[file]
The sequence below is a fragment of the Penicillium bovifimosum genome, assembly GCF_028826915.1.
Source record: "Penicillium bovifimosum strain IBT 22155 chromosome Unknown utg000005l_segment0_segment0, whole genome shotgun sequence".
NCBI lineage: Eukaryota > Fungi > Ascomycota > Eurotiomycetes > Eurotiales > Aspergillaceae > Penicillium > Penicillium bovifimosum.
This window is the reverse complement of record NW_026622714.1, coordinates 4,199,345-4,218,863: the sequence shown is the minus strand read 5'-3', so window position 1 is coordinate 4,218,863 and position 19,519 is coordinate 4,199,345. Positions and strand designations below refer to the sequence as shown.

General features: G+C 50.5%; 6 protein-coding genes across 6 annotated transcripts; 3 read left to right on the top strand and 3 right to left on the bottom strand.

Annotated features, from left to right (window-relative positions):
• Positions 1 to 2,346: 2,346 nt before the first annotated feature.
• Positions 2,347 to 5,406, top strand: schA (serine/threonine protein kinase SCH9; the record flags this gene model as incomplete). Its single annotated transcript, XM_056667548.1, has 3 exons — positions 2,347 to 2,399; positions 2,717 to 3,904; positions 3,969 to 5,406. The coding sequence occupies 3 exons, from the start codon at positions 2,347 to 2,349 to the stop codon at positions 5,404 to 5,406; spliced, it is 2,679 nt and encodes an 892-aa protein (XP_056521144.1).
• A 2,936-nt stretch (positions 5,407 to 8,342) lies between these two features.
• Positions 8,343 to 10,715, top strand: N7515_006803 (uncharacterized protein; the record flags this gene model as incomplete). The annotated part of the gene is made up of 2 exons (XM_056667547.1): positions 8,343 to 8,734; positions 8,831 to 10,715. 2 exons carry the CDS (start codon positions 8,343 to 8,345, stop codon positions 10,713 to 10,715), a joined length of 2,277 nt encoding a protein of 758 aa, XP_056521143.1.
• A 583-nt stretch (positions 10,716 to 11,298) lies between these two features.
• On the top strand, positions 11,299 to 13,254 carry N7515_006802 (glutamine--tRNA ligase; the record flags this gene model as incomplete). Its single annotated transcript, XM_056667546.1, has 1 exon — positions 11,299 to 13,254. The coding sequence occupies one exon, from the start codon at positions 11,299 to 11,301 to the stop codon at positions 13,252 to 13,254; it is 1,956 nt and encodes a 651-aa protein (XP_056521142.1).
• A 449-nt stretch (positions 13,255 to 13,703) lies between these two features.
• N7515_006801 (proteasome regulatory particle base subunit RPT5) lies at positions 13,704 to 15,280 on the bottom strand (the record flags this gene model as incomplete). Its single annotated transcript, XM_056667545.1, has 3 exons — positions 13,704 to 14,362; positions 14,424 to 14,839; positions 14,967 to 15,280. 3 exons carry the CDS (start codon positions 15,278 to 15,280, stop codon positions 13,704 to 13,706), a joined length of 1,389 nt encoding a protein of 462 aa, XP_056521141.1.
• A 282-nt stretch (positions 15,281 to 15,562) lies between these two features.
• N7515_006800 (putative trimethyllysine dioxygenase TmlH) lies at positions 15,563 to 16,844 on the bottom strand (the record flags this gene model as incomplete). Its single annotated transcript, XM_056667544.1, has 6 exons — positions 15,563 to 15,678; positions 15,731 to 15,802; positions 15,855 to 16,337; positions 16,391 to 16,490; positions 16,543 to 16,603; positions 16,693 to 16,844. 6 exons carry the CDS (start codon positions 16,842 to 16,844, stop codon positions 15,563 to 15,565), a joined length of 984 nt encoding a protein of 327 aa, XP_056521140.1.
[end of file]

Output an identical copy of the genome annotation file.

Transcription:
The sequence below is a fragment of the Penicillium bovifimosum genome, assembly GCF_028826915.1.
Source record: "Penicillium bovifimosum strain IBT 22155 chromosome Unknown utg000005l_segment0_segment0, whole genome shotgun sequence".
NCBI lineage: Eukaryota > Fungi > Ascomycota > Eurotiomycetes > Eurotiales > Aspergillaceae > Penicillium > Penicillium bovifimosum.
This window is the reverse complement of record NW_026622714.1, coordinates 4,199,345-4,218,863: the sequence shown is the minus strand read 5'-3', so window position 1 is coordinate 4,218,863 and position 19,519 is coordinate 4,199,345. Positions and strand designations below refer to the sequence as shown.

General features: G+C 50.5%; 6 protein-coding genes across 6 annotated transcripts; 3 read left to right on the top strand and 3 right to left on the bottom strand.

Annotated features, from left to right (window-relative positions):
• Positions 1 to 2,346: 2,346 nt before the first annotated feature.
• Positions 2,347 to 5,406, top strand: schA (serine/threonine protein kinase SCH9; the record flags this gene model as incomplete). Its single annotated transcript, XM_056667548.1, has 3 exons — positions 2,347 to 2,399; positions 2,717 to 3,904; positions 3,969 to 5,406. The coding sequence occupies 3 exons, from the start codon at positions 2,347 to 2,349 to the stop codon at positions 5,404 to 5,406; spliced, it is 2,679 nt and encodes an 892-aa protein (XP_056521144.1).
• A 2,936-nt stretch (positions 5,407 to 8,342) lies between these two features.
• Positions 8,343 to 10,715, top strand: N7515_006803 (uncharacterized protein; the record flags this gene model as incomplete). The annotated part of the gene is made up of 2 exons (XM_056667547.1): positions 8,343 to 8,734; positions 8,831 to 10,715. 2 exons carry the CDS (start codon positions 8,343 to 8,345, stop codon positions 10,713 to 10,715), a joined length of 2,277 nt encoding a protein of 758 aa, XP_056521143.1.
• A 583-nt stretch (positions 10,716 to 11,298) lies between these two features.
• On the top strand, positions 11,299 to 13,254 carry N7515_006802 (glutamine--tRNA ligase; the record flags this gene model as incomplete). Its single annotated transcript, XM_056667546.1, has 1 exon — positions 11,299 to 13,254. The coding sequence occupies one exon, from the start codon at positions 11,299 to 11,301 to the stop codon at positions 13,252 to 13,254; it is 1,956 nt and encodes a 651-aa protein (XP_056521142.1).
• A 449-nt stretch (positions 13,255 to 13,703) lies between these two features.
• N7515_006801 (proteasome regulatory particle base subunit RPT5) lies at positions 13,704 to 15,280 on the bottom strand (the record flags this gene model as incomplete). Its single annotated transcript, XM_056667545.1, has 3 exons — positions 13,704 to 14,362; positions 14,424 to 14,839; positions 14,967 to 15,280. 3 exons carry the CDS (start codon positions 15,278 to 15,280, stop codon positions 13,704 to 13,706), a joined length of 1,389 nt encoding a protein of 462 aa, XP_056521141.1.
• A 282-nt stretch (positions 15,281 to 15,562) lies between these two features.
• N7515_006800 (putative trimethyllysine dioxygenase TmlH) lies at positions 15,563 to 16,844 on the bottom strand (the record flags this gene model as incomplete). Its single annotated transcript, XM_056667544.1, has 6 exons — positions 15,563 to 15,678; positions 15,731 to 15,802; positions 15,855 to 16,337; positions 16,391 to 16,490; positions 16,543 to 16,603; positions 16,693 to 16,844. 6 exons carry the CDS (start codon positions 16,842 to 16,844, stop codon positions 15,563 to 15,565), a joined length of 984 nt encoding a protein of 327 aa, XP_056521140.1.